Regulation

EU Ups Bank Supervision To Stem Money Laundering

European Union governments have reached a preliminary deal to bolster bank supervision in the hopes of preventing money laundering.

According to Reuters, the deal, which could be finalized before December, confirms previous proposals made by the European Commission to give more powers to the European Banking Authority (EBA). Yet it doesn’t address loopholes regarding the discretion states will have on imposing sanctions or the creation of a dedicated agency to fight money laundering.

Instead, EU states have made a preliminary deal to give the EBA new powers to enforce the investigation of suspected breaches of anti-money-laundering rules. And when national supervisors do not act within deadlines, EBA could force a bank “to take all necessary action to comply with its obligations.”

The move comes after a series of money-laundering scandals in the EU that forced regulators into action. One of the biggest involves Danske Bank, Denmark’s largest bank, which is being investigated over what has been termed “massive money laundering flows” from Russia and several former Soviet states. The agencies probing the alleged incident include the Securities and Exchange Commission (SEC), the Department of the Treasury and the DOJ. The probes are ongoing, and relate to transactions tied to the bank’s Estonian branch — and focus on $150 million that made its way through accounts of non-Estonian holders.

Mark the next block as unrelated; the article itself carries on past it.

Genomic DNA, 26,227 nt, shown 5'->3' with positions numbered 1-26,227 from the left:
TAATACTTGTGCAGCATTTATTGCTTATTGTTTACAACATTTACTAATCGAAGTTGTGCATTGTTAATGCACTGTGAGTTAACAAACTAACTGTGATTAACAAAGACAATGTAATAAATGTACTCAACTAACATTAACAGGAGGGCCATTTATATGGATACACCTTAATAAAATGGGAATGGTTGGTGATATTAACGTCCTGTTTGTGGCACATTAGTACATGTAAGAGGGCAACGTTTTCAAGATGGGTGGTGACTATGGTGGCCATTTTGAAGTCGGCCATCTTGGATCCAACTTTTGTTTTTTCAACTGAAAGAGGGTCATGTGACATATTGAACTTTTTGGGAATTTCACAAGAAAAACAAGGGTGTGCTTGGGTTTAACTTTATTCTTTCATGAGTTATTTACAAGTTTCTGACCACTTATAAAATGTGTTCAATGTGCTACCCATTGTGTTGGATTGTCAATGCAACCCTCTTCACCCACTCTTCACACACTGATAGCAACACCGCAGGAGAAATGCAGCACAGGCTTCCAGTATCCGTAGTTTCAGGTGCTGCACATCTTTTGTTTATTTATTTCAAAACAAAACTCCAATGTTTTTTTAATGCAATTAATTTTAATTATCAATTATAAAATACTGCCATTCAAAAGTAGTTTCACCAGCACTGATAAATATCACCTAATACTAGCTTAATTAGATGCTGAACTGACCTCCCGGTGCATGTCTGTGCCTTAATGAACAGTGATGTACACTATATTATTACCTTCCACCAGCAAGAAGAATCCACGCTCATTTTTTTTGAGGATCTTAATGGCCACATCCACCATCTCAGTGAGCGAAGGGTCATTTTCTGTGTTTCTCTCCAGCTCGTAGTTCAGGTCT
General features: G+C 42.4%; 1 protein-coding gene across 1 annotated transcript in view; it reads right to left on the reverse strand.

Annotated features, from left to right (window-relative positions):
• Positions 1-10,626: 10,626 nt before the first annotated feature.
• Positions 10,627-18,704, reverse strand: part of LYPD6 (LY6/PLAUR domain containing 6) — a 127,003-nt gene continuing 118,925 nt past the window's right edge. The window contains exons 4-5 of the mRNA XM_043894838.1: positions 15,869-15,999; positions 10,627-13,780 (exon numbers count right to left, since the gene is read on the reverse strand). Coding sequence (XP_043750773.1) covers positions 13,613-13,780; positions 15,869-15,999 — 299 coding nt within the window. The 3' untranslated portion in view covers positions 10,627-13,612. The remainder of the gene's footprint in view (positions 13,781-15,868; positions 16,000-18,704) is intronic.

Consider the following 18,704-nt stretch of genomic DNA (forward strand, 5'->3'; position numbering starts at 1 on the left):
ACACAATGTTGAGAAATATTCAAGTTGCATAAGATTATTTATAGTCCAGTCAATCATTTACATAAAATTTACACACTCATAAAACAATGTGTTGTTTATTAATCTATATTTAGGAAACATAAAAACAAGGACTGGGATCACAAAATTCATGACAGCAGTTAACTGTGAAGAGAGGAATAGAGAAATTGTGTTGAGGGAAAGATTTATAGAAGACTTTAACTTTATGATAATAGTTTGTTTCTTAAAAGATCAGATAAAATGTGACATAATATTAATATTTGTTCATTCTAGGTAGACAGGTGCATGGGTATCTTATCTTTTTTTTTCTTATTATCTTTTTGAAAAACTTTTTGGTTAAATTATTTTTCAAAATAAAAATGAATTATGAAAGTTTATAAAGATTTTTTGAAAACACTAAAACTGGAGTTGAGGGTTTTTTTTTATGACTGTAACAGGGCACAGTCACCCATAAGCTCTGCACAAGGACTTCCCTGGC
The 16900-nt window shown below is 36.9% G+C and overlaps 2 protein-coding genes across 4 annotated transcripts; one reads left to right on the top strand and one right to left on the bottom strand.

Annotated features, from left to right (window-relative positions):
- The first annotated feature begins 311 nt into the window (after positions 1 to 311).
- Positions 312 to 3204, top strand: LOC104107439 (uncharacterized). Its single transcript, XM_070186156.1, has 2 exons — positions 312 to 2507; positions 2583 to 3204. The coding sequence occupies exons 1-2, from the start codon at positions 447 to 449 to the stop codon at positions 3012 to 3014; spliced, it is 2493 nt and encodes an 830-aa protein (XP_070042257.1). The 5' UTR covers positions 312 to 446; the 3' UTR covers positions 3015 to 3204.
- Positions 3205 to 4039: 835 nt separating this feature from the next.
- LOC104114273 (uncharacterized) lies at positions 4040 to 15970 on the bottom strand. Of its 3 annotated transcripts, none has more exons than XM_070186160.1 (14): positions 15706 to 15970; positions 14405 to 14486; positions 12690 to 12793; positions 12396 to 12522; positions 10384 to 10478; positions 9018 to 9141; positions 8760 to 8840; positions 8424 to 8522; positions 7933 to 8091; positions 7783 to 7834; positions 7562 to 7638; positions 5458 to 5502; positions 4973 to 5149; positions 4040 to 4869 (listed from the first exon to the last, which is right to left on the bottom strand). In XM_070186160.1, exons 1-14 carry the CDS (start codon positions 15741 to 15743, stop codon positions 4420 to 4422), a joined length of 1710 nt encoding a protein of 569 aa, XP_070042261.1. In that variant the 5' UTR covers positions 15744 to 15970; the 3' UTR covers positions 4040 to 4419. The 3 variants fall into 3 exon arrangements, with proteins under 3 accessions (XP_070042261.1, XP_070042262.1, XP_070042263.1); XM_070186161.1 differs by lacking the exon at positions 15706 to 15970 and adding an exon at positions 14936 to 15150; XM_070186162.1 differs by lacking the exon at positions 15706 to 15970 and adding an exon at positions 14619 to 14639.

The EU has been looking for ways to make money laundering more difficult, including providing guidelines to EU states for handling national schemes to sell passports and residency permits to wealthy foreigners. In fact, it was reported that in 13 EU countries — Austria, Cyprus, Luxembourg, Malta, Greece, Latvia, Portugal, Spain, Ireland, Britain, Bulgaria, the Netherlands and France — there are government schemes in which wealthy people can get citizenship or residence rights in return for large investments.

“Money must not be the criterion for citizens’ and residents’ rights in the EU,” said EU lawmaker Sven Giegold. “The trade in passports and visas by EU states must be stopped as soon as possible. These programs are a gateway to criminal money,” he added.

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